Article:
Filter by Category:
Reader's Workshop Management
Standardized Reading Assessments
Annotating & Note-Taking
Writing About Reading
Fluency & Phonics
Writer's Workshop Management
6 Traits of Writing
6 Traits Mini-lessons
Opinion / Persuasive / Argumentative
Informative / Expository / Explanatory
Narrative Writing / Poetry
PK-1 Developmental Writing Stages
Assessment & Feedback
How do I plan a comprehension mini-lesson?
march 10, 2020
Every reading or writing mini-lesson needs to include the four steps of explicit instruction:
1. Introduce the skill.
2. Demonstrate the skill through teacher instruction (i.e., I do).
3. Support students as they interact with the skill (i.e., We do).
4. Close the lesson.
When planning whole-class reading comprehension lessons, my Comprehension Planner can help you to stick to this four-part process with fidelity.
Step 1: Introduce the Skill
Start the week’s mini-lesson by introducing the specific target skill using the accurate academic vocabulary term (e.g., We are going to learn how to infer a character’s perspective.). Keep the skill “mini” by making sure it’s short and focused. Incorporate the Silhouette Head as a focal point for the first several days, introducing the same target comprehension skill throughout the week.
Step 2: Demonstrate the skill through instruction
After naming the skill, explain the specifics of the skill by YOU (the teacher) doing the work. YOU execute a Think Aloud while reading a passage (Reading Voice) and putting details together (Thinking Voice). For students, this is the I do, You watch & listen portion of the mini-lesson.
To help you plan and present the I do, consider using Think Aloud cards, a 16-card deck of “I” Statements (e.g., I’m wondering if… But then I… This makes me think that…). Holding the cards up while you’re talking to yourself reminds students that Step 2 is YOUR show.
It is crucial that you plan out this portion of the mini-lesson. If you attempt to wing it, the mini-lesson will likely go long and/or you will start asking questions of the class. When this happens, the I do bleeds over into Step 3 (i.e., We do) prematurely. Step 2 is all about teaching the thinking.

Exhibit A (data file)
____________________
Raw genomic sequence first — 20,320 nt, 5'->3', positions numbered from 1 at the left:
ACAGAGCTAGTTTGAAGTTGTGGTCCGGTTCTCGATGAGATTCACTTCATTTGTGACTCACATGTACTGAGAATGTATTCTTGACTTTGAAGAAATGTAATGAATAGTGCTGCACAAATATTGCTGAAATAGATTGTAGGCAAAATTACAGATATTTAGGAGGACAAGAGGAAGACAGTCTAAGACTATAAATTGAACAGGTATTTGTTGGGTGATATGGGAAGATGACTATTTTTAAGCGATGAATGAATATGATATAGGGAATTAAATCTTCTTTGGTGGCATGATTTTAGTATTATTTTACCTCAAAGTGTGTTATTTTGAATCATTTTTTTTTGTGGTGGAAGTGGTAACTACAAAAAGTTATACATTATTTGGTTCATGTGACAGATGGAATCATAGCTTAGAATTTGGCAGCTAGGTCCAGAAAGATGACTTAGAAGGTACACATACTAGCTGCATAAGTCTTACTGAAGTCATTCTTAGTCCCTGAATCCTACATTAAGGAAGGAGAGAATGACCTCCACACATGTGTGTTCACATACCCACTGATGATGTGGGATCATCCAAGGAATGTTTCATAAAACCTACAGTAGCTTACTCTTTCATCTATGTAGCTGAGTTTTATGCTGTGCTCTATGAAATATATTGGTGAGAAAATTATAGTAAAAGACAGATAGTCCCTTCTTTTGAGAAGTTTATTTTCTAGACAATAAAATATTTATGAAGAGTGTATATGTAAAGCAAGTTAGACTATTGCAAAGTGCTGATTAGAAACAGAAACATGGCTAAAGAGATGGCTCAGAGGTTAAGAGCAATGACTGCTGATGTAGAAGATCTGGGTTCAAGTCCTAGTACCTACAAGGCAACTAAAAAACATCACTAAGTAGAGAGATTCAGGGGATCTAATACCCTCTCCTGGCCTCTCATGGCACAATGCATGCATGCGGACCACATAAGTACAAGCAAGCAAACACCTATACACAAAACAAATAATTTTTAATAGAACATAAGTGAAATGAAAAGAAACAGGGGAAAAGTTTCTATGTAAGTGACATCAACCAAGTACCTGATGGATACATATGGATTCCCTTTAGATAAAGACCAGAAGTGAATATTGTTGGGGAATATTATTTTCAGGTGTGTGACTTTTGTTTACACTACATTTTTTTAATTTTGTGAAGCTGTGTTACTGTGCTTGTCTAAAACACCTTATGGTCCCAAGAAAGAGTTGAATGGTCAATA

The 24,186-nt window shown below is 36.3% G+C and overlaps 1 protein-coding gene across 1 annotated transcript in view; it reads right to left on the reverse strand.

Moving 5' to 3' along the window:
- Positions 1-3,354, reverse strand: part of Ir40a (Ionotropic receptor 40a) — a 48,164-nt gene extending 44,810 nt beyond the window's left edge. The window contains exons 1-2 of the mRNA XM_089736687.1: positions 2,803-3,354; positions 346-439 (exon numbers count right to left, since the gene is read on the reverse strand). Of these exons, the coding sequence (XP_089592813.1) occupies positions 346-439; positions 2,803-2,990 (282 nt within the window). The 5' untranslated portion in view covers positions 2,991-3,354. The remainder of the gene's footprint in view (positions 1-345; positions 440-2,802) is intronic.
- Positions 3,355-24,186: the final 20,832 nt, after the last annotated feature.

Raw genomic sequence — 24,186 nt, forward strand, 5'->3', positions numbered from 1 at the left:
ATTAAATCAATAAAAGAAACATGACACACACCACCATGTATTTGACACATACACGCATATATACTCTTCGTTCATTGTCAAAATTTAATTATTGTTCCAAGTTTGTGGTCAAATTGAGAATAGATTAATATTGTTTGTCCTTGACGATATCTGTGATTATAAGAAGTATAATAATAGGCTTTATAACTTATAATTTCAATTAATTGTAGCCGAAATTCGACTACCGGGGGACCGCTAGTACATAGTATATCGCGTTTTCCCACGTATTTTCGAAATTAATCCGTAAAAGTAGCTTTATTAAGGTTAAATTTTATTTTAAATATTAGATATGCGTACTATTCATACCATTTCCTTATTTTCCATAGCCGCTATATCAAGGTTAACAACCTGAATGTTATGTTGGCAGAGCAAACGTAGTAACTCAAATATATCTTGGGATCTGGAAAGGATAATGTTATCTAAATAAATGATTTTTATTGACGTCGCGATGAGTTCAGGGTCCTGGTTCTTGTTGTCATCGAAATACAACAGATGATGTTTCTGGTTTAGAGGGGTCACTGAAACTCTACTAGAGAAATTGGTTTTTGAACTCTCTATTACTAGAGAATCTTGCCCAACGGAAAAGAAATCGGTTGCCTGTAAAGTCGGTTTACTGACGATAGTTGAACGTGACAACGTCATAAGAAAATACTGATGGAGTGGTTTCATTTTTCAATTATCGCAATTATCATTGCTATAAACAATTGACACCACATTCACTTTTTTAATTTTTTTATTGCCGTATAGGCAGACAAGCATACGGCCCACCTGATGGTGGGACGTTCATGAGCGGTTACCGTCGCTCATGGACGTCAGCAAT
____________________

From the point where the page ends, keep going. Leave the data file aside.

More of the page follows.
Plan out your Think Aloud
There is no single tool for planning out comprehension lessons—although you want one that allows you space to note your Think Aloud thoughts. For those wanting a digital document they can type into, here is one option.
Here is a second digital version. Dr. Danielle Hickerson (instructional specialist in Cobb County, Georgia) created both a Word document and editable PDF for her teachers. Notice how she included reminders about the purpose of each step to guide their planning.
This third planner would be for those who prefer to use paper. Note that the Comprehension Planner has two pages. The top of the second page includes a space to plan out the text details that lead to the I-do inference. Slowing down and reflecting on your process allows you then to show students the journey of your thinking within Step 2.
Keep in mind that the entire four-step mini-lesson process is to be only 15-20 minutes. Consequently, there will be facets of the skill that the students need to know that you will NOT reveal during Day 1’s mini-lesson. The key is to break up this skill into a multi-day series to keep it from getting too long and too in-depth on any day. These additional points can be noted on page 1 within the bulleted section as a reminder to roll them out via Think Alouds on subsequent days. (See pages 3-8 of the download.)
Step 3: Foster interaction—We Do
Within Step 3 of the Comprehension Planner, you will guide students through a parallel experience by doing the exact same type of thinking with a second text, excerpt, passage, etc. Make sure to point out all of the key points you demonstrated in Step 2—but this time, invite the students to help you do the work. Treat the We do with the same attention that you gave the I do. In other words—plan out the second Silhouette Head on page 2. Expect to guide students’ Thinking Voices. Although you will give students time to Turn & Talk, anticipate that you will do most of the work because they are still in the early learning stages of the skill. Redefine We do to mean I’m going to do another one; I’m hoping you can help me.
Step 4: Closure—Wrap it up
After the 7 or 8 minutes in Step 2 and the 7 or 8 minutes in Step 3, Step 4 needs to close the lesson quickly. Reiterate the comprehension skill that will be the focus for the week. At this point, transition into the You do. For secondary teachers, this includes a specific task related to this new skill. However, for elementary teachers, the You do is much more loose. End your direct instruction with a simple invitation asking students to think like this during classroom library or when reading independently. (NOTE: Until this skill is refined in small-group guided reading, there isn’t much of a structured You do.) The same target skill is the focus of the whole-class comprehension mini-lesson for 4-7 days. The first page of this planning template includes the key instructional points to roll out across the week, but the same 4-step rhythm is executed daily. Each day, as a new facet or tip is shared, the teacher demonstrates another I do followed by a We do. This is the reason for pages 3-8 in the planning template. Each excerpt used in the lesson has been pre-selected and pre-planned for its Reading Voice and Thinking Voice details.